Julia basics

This tutorial assumes you have Julia installed. Call julia from the command line, and you should get a prompt that looks like


This is the Julia REPL. The rest of these commands in this tutorial can be typed right into the REPL. Just hit enter afterwards. I have only written the input below - the output should be self-explanatory, but if you're getting errors, write to me to let me know.


Julia is an easy-going language. While objects have "types", it's pretty laid back about it.

Say we assign a variable a to be 3:

a = 3

Now you can use the function typeof to find what type of object a is:


Great. But let's say we don't want a to be 3, we want it to be "CAKE":

a = "CAKE"

Julia is fine with that:


Julia is "optionally" typed. Julia will try to use the type of an object when it can to optimize its performance, but will let you choose how explicit to be about type in your code - including barely thinking about it at all.


Julia has all the operations you'd expect

1/2 # returns 0.5; use div(1,2) for integer division
1^2 # ^, not ** for exponentiation

It also has floats, irrational, and complex numbers

.5 # you don't need the 0
3. # makes it a float
π # to write this in your REPL, type \pi and then tab

This last one used a fun piece of syntactic sugar

x = 3


Use double quotes (not single quotes) for strings

name = "Colloquium for Anteaters, Koalas, and Emus"

Use * to concatenate strings

full_name = "The " * name

Use $() to interpolate in strings

"$(full_name) is the best!"
"$full_name is the best!" # <-- if all you're interpolating is a variable, you can drop the parentheses
"$(3-2) is the loneliest number" # interpolated material doesn't have to be a variable, it can be arbitrary code; it also doesn't have to be a string

Groups of things

First off, Julia is 1-indexed!

a = [1,2,3,"CAKE"]

Julia guesses the type of your array from its contents, and complains if you change your mind

b = [1,2,3]
b[1] = "CAKE"

This can easily be remedied by applying the type you want at the beginning of the array,

c = Any[1,2,3]
c[1] = "CAKE"

Arrays can include anything, including other arrays, but if you want to make a multidimensional array, there are other ways to do that:

d = [1 2 3; 4 5 6]
e = rand(2,3,4)

That last line was a function - we'll learn more about them soon. Indexing with multidimensional arrays is easy:


Here, end signifies the last element of a given dimension. Julia has ranges

4:10:200 # every tenth number

You can use integer ranges to index arrays


Be careful! Array variables are pointers to the same object

x = y = []
push!(x,1) # add 1 to x; the ! indicates a function that changes one of its arguments

copy() is your friend

Doing arithmetic with arrays is easy.

a = [1 2 3; 4 5 6]
b = [7 8 9; 10 11 12]
a*b # a 2x3 matrix times a 2x3 matrix? no way
a*b' # b' is the complex conjugate of b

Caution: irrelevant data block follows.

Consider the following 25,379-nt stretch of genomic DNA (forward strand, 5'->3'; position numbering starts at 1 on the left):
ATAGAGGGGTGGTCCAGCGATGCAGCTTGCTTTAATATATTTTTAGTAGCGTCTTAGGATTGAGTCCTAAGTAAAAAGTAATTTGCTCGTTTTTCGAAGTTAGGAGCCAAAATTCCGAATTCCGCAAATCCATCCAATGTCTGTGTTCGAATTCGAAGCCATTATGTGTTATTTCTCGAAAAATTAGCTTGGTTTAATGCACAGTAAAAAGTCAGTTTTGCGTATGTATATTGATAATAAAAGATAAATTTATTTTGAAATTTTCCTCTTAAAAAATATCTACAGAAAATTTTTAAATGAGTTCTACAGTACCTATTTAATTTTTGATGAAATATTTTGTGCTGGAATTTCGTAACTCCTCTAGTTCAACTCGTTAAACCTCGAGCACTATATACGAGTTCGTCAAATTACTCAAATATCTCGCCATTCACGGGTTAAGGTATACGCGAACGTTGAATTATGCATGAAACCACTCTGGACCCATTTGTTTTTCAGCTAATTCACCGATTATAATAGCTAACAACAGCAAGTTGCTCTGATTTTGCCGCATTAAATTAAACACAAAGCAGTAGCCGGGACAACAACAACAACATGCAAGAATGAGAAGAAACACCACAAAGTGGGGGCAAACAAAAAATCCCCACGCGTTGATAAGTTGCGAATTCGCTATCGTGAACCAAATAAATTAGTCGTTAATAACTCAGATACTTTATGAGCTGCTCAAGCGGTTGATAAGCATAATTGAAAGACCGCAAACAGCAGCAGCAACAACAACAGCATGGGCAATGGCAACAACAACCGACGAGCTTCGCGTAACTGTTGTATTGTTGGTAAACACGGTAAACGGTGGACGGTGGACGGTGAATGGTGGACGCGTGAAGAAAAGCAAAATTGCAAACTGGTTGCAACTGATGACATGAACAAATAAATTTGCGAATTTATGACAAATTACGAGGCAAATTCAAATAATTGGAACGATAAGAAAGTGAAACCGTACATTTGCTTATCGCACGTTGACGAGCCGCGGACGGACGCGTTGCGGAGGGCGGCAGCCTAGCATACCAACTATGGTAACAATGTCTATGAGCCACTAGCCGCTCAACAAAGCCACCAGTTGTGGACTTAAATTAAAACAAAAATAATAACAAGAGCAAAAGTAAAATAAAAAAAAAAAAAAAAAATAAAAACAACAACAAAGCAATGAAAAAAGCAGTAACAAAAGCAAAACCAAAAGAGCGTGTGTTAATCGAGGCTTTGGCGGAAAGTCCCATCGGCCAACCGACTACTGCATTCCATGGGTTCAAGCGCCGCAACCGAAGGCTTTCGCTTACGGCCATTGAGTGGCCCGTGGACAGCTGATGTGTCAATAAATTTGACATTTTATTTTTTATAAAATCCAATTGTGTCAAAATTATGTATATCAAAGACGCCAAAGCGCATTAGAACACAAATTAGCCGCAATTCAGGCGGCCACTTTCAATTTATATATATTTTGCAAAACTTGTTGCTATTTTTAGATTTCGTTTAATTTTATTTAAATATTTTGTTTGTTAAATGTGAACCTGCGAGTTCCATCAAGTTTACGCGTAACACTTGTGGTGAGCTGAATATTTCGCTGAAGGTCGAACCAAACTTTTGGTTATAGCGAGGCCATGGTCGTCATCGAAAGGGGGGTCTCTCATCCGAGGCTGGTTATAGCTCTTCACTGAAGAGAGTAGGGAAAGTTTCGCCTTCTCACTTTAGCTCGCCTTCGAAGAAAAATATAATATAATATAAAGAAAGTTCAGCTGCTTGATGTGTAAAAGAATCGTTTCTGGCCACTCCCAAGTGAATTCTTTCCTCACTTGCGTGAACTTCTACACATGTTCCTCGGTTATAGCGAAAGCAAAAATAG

But what if I wanted element-wise multiplication? Just add a . to an operation or function and it broadcasts that function across an array. For example:


This is a powerful tool we will come back to.

Other types include immutable arrays called "tuples", written (1,2,3), and Dicts:

z = Dict(
"a" => 1.0,
"b" => [1,2,3]

Dicts can be nested.

Control flow

Loops are easy; use a range,

for x in 1:5
println(x) # print to standard output and add a "\n"

or an array

for x in [5,2,3]

You can use = or (that's \in) in place of in Nesting loops is easy too:

for x in [5,2,3], y in 1:5
println(x," ",y)

Sometimes you want the output of a loop. Julia has list comprehensions:

[x^2 for x in 0:5:20]
[x^2 + y^2 for x in 0:5:20,y in [4,2,3]]
[n[1] for n in ["John","Lennon"]]

If statements are also simple,

cake = 3
if cake > 4
println("lotsa cake")
elseif cake <= 2
println("lil cake")
println("ok cake")

There's ternary statements

cake > 10 ? "wow" : "meh"

And you can use && for control flow

cake > 10 && "this gets called"
cake = 12
cake > 10 && "this gets called"


typeof, rand, and println were all functions - as were + and ^. You can write your own:

function initials(a)
join([s[1] for s in a])

You could write this function as a oneliner,

oneliner(a) = join([s[1] for s in a])

or as an anonymous function

anon = a -> join([s[1] for s in a])

Right now, our function initials doesn't care about type:

initials(["John","Lennon"]) # takes the first letter in each word
initials([[1,2,3],[4,5,6]]) # takes the first number in each array

but it's annoying to write names as arrays. What if the function could tell when we passed it a string instead of an array, and when it did, split the string into an array of names?

function initials(st::String)
join([s[1] for s in split(st)])
initials("John Lennon")
initials(["John","Lennon"]) # the old function remains too!

Choosing which action ("method") to perform based on the types of the input is called "multiple dispatch". We can see both of the methods associated with our function initials using the following:


Generally, Julia chooses the method that is the most specific to the type of your input.


A lot of functionality comes from packages that you explicitly include. A number of them come installed with Julia. So, if you want to use mean and var and other statistical functions, you have to include the package Statistics:

using Statistics

To get a package not yet installed, use Pkg.add(). For example, one of the packages I often use is called PyCall, and lets you call Python from Julia. You then download it as follows:


Another way to add packages is in the REPL by using ]

add PlotlyJS

That's all for now - check out the Julia homepage for more tutorials!